With the stock market hitting record highs day after day, many value focused investors are understandably nervous about investing new money at this time.
Fortunately, there are still a few industries where high-yield dividend investors can turn to for generous, secure, and growing dividends.
One of these is Real Estate Investment Trusts, or REITs; the easiest way for dividend investors to gain exposure to real estate. Many REITs have sold off in recent months as rising interest rates have made them relatively less attractive investments.
W.P. Carey (WPC) converted to REIT status in 2012 and has seen its stock price decline 18% since early August. However, the company proven itself a master at growing long-term investor income and wealth over time.
In addition to its high 6.6% yield, the company is a dividend achiever that has paid uninterrupted dividends since 1998 and increased its dividend annually for 18 consecutive years.
With the recent pullback in its share price, let’s take a closer look at W.P. Carey for consideration in our Conservative Retirees portfolio.
Founded in 1973, W.P. Carey is one of the oldest REITs in the world and a pioneer in the sale/leaseback model of triple net REITs.
Essentially W.P. Carey raises capital from investors and then purchases freestanding real estate from companies, who then sign long-term (i.e. 20 to 25 years) rental agreements to pay rent to W.P Carey for the use of those properties.
Companies are willing to do this because they are able to monetize the value of their real estate in a tax-efficient manner by getting upfront capital, and they can deduct 100% of rent from their income statements, boosting earnings.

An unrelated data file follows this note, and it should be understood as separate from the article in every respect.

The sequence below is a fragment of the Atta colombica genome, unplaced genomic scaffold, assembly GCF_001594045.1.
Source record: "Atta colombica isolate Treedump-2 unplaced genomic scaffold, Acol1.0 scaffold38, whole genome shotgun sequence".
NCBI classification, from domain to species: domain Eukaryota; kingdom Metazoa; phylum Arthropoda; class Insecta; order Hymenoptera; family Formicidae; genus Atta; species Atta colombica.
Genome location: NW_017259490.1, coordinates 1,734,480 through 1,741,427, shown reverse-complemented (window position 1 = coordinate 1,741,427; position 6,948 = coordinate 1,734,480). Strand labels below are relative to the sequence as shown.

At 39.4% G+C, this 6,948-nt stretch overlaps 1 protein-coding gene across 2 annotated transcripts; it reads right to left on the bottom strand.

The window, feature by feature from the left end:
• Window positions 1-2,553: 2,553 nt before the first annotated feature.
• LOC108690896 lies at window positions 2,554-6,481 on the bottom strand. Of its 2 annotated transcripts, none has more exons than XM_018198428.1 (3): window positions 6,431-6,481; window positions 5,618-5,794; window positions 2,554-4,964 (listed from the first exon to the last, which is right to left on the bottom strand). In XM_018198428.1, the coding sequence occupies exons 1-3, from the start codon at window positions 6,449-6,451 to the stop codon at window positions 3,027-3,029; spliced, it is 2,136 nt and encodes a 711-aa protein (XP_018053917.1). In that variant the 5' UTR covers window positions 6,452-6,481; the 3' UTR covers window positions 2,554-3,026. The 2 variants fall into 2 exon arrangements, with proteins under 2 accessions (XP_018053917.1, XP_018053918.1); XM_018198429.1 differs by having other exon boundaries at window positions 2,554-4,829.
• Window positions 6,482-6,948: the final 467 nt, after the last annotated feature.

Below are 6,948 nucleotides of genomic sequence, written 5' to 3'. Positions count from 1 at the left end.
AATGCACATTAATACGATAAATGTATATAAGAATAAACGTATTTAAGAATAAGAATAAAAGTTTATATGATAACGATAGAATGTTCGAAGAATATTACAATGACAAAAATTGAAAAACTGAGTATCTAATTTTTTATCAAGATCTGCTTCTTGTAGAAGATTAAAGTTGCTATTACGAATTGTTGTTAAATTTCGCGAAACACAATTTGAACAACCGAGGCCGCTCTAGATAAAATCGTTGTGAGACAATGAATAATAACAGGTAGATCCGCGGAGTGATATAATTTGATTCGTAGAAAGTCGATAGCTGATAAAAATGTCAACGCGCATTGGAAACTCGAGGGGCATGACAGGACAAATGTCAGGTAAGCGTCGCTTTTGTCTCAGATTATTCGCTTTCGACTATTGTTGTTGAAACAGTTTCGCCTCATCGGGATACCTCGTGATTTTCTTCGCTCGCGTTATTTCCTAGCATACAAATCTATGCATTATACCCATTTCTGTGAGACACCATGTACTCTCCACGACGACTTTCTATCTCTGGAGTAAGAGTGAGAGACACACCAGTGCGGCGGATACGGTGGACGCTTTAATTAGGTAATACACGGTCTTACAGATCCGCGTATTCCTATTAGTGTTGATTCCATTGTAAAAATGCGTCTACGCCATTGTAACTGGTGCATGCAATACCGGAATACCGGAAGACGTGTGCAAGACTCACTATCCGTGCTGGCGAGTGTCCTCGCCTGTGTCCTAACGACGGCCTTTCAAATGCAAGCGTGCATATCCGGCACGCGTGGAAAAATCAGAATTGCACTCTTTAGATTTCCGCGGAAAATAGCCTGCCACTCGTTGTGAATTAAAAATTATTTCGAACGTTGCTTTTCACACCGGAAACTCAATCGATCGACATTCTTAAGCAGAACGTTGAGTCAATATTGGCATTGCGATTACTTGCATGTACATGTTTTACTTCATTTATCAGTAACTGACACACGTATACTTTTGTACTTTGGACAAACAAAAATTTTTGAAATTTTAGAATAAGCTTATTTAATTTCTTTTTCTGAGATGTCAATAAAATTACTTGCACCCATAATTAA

Another appeal of the business model is that these are triple net leases, meaning the tenant is responsible for maintenance, taxes, and insurance. In other words W.P. Carey only has to buy the properties and then sit back and collect rent.
This creates a low overhead business model in which the REIT generates high adjusted funds from operations, or AFFO (REIT equivalent of free cash flow and what funds the dividend), which must be paid out to investors for tax reasons in the form of generous, secure, and growing dividends.
But what specifically makes W.P. Carey a standout in the world of sale/leaseback triple net leases?
However, as you can see below, W.P. Carey offers investors far more global diversification, with just over one third of its properties located overseas.
More importantly, its 910 properties are spread out over far more REIT sectors, including hot growth markets such as warehouses, which are experiencing strong growth due to the rise of e-commerce and the growing need for more fulfillment centers.
Source: W.P Carey Annual Report
This greater regional and industry diversification means that W.P Carey enjoys very stable and predictable cash flow, which makes it a sleep well at night, or SWAN stock.
Finally, the third major difference between W.P Carey and its peers is that in addition to owning a global portfolio of rental properties, it operates a highly successful investment management division.
In fact, since inception, the REIT’s investment management division has generated 11%, net of fees, compound annual returns for its investors.
Such strong performance explains why W.P Carey has $12.2 billion in assets under management, up 16% compared to Q3 of 2015.